The oxidative dehydrogenation catalysts of general formula (1) of the present invention may be used as supported on a refractory inorganic carrier for the purpose of improving activity level and physical durability. As the refractory inorganic carrier, those generally used in preparation of this type of catalysts can be used, the representative examples thereof including silica, alumina, titania, zirconia, silica-alumina, silica-titania and silica-zirconia. In particular, silica-alumina is the most advantageous, because it gives higher yield of object products. The ratio of silica to alumina in the silica-alumina catalyst system normally ranges from 10-90% by weight to 90-10% by weight. The amount of the catalytically active component to be carried is normally between 10 and 90% by weight of the refractory inorganic carrier.

The method of preparation of the oxidative dehydrogenation catalysts of the present invention is not subject to any critical limitations, but any of conventionally practiced methods or known methods for preparation of this type of catalysts can be used. For example, the catalysts may be prepared by the procedures comprising dissolving ammonium paramolybdate and/or chromium-nitrate in pure water under heating; adding thereto an aqueous solution of ammonium metatungstate and then antimony trioxide in powder form and if necessary an aqueous solution containing a compound of at least one metal selected from the group consisting of V, Nb, Ta, Fe, Co, Ni, Cu, Ag, Zn, B, TI, Sn, Pb, Te, Li, Na, K, Rb, Cs, Mg, Ca, Sr, Ba, La, Ce and Sm; and if desired further adding a carrier such as silica, alumina, and the like; condensing the resulting mixture under heating and stirring for a fixed period; drying the resulting slurry; and thereafter firing the same at 300°-800° C.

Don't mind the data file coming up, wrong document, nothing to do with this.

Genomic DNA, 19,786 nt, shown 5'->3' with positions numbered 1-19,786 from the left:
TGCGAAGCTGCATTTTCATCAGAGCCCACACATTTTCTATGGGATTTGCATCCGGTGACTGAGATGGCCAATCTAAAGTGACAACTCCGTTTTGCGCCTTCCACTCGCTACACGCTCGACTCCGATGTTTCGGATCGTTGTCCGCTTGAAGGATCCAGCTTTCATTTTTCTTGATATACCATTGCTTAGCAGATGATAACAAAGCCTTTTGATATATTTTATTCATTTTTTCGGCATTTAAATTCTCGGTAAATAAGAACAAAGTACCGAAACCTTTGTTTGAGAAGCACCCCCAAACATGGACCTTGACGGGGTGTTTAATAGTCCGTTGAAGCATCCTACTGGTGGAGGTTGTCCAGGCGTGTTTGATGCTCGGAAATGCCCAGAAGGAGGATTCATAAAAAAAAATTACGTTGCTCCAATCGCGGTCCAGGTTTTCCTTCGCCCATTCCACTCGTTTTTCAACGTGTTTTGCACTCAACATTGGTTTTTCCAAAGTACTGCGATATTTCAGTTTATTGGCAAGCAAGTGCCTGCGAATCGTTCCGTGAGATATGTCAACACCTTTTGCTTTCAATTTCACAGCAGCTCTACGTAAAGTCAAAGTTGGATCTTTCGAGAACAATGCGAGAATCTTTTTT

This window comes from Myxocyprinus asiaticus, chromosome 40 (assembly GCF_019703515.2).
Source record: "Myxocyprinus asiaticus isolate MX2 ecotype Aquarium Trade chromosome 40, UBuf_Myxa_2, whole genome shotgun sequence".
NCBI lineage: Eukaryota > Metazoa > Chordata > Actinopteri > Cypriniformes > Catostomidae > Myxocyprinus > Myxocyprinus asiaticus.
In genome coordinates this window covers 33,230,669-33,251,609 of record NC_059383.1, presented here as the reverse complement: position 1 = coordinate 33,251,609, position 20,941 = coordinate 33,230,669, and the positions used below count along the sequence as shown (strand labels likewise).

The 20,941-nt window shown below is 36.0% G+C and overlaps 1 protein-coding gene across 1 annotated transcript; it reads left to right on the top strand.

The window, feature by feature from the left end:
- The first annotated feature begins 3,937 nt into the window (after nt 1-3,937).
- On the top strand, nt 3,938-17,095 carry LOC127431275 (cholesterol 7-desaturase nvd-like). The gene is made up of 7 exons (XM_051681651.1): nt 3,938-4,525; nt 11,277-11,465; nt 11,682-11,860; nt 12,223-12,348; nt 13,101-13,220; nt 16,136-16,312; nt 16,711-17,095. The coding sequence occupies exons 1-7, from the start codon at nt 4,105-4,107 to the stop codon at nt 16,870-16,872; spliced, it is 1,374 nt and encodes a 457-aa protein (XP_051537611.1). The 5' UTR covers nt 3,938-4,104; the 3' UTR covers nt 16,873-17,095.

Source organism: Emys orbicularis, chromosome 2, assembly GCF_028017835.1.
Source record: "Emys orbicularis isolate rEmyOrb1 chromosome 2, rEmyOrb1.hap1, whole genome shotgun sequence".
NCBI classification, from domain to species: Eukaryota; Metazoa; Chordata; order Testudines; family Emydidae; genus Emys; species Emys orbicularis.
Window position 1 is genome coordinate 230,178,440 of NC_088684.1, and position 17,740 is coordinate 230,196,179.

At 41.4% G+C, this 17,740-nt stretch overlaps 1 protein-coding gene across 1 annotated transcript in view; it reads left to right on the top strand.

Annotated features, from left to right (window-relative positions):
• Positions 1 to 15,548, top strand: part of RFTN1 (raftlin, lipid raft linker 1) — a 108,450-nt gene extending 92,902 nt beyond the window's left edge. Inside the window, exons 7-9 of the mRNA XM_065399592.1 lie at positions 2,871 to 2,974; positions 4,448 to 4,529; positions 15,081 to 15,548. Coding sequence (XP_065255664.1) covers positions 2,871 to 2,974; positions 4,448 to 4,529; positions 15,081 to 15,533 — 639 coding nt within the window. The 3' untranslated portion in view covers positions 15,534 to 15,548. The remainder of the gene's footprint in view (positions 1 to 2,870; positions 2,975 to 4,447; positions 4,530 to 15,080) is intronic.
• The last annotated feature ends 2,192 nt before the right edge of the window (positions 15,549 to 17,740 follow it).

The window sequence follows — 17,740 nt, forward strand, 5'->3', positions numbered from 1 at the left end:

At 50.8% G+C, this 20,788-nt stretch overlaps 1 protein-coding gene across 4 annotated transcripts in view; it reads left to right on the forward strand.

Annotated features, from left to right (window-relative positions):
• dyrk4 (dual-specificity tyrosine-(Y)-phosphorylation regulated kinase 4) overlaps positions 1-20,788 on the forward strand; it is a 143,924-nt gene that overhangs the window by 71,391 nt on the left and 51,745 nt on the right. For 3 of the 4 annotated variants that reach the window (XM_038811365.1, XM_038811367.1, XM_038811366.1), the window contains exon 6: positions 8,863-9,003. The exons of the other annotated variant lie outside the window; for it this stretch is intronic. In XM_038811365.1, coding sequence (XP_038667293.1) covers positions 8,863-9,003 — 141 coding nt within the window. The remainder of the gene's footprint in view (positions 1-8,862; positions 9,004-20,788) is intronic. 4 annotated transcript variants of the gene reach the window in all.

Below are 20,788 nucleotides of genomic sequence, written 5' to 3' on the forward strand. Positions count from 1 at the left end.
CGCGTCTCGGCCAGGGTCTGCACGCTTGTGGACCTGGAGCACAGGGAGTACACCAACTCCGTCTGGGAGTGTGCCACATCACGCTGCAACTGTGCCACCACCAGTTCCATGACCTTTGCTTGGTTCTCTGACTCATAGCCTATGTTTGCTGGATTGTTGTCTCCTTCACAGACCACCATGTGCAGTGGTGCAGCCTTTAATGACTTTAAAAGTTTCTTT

The firing atmosphere is subject to no limitation, and the firing may be conducted in air, an atmosphere of high or low oxygen concentration, an inert gas such as nitrogen, helium, argon or the like, the reaction gas or in vacuum.